Foreign Direct Investment Undermines African Economic Independence and Fuels Foreign Intervention

Stop Foreign Intervention in Africa

In the current world situation, neo-liberal economic doctrine, which upholds the interests of the monopolies, prevails. According to this theory,   foreign direct investment (FDI) is the only means available for countries to achieve economic development and address the challenge of raising the people’s standard of living. The World Bank estimated that in 2010 48.5% of Africa’s population south of the Sahara were living on no more than $1.25 per day and so were classified as living in extreme poverty. The followers of neo-liberal economics argue that the solution to this problem lies in the flow of FDI into the continent.
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Data for foreign direct investment into Africa during 2014 from UNCTAD


In fact, today, The World Bank states that Africa has become second most attractive destination for FDI in the world, second only to North America. The World Investment Report for 2015 published by the United Nations Conference on Trade and Development (UNCTAD) notes that FDI into Africa reached $54bn in 2014 up from only $6bn in 1996. Although the 2014 figures for FDI into Africa represent only 4.4 % of the global 2014 FDI, which UNCTAD estimates at just over US $ 1 trillion, it does demonstrate the significant and increasing interest that international finance capital is now taking in Africa. The Financial Times stated that in 2014 Africa saw a 65% increase in FDI as compared to the previous year.  It should also be noted that in the current global economic conditions, investment into Africa offers the highest rate of return on capital currently available to investors.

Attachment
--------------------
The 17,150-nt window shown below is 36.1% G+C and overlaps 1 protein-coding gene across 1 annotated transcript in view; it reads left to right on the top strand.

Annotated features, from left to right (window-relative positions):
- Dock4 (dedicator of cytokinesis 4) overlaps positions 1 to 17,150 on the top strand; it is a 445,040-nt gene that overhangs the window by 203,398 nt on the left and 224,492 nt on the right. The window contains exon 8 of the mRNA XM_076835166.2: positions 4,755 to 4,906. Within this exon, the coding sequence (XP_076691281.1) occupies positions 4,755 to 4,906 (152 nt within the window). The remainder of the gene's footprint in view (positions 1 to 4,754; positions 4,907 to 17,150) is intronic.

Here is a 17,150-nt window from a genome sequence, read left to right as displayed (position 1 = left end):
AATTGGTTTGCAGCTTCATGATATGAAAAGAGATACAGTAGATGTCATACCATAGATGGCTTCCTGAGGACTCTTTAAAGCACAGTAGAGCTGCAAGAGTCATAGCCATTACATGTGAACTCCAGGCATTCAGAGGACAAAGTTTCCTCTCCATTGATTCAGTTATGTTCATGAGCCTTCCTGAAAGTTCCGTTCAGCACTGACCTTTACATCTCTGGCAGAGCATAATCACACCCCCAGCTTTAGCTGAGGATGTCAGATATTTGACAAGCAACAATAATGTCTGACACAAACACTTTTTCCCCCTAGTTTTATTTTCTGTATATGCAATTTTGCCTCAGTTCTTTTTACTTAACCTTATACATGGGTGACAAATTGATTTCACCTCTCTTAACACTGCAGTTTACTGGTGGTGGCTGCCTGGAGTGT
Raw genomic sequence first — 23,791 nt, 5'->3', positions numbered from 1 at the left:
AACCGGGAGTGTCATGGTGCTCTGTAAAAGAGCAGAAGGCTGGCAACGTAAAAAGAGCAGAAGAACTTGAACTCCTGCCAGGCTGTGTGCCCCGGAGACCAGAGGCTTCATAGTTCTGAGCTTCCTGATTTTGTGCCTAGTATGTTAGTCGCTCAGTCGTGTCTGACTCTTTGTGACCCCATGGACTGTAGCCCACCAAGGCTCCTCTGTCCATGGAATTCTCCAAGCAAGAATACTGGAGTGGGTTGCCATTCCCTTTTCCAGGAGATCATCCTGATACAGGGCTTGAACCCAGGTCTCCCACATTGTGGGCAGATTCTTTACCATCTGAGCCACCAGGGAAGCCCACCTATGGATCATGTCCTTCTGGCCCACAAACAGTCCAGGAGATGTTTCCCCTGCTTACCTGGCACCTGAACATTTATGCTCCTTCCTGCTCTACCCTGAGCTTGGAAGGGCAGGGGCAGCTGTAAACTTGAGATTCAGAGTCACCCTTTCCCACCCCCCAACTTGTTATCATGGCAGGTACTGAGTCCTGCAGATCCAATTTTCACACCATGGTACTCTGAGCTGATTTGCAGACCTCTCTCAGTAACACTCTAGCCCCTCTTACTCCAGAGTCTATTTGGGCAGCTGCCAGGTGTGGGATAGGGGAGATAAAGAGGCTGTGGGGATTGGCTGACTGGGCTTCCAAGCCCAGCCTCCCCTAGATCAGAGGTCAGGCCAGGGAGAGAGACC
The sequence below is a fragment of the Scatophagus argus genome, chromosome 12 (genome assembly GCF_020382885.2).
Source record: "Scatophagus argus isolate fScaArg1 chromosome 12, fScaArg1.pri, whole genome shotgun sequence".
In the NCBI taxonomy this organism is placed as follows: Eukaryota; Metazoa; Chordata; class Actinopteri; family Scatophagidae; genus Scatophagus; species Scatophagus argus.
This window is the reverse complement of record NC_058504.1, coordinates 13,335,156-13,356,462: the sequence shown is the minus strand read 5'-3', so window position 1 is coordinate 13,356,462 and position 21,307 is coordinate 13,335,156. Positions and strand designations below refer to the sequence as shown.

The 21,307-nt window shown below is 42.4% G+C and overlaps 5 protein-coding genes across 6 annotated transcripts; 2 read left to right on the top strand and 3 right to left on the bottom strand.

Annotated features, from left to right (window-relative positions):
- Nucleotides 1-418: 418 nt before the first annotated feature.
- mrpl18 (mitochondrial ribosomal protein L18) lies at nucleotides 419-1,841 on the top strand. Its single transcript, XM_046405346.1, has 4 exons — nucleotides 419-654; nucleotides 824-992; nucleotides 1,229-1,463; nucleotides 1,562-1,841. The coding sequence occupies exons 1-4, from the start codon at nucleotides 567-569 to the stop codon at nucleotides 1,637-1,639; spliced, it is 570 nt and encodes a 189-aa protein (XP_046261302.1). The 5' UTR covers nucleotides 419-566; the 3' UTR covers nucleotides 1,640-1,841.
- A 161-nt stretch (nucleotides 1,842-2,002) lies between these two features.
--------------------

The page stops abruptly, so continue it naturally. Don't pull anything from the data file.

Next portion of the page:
As a consequence, numerous monopolies are descending on Africa and seizing various sectors of the economies of different African countries. Although, historically, foreign monopolies have concentrated their attention on the primary sector of African economies including, agriculture and mining, the current wave of FDI is spread across all sectors of the economy. According to UNCTAD, by 2012, 48% of FDI in Africa was focused on the services sector, 31% on the primary sector and 21% on manufacturing.  The UK, France and the USA remain the principal owners of FDI in Africa which UNCTAD estimates now stands at $709bn. Ernst & Young data on FDI projects in Africa in 2013 identified the UK as the principal source of FDI investment into Africa in that year with investments worth some $4.6 bn, more even than the USA whose investments amounted to $2.6bn. Ernst & Young report that the UK investments were focused primarily on business services (20%), financial services (15%), and technology, media and telecoms (TMT) (15%). UNCTAD notes that of the $88bn in announced new FDI projects for Africa in 2014, $47bn came from the European Union of which $19 bn came from France and $8bn from the USA. It is also interesting to note that a further $10bn emanated from within Africa primarily South Africa and Nigeria and $15 bn from Asia of which $6 bn originated in China and just over $1bn in India.

“IHS Holding Limited, partially owned by a Goldman Sachs–led consortium, is now Africa’s largest mobile telecommunications infrastructure provider.”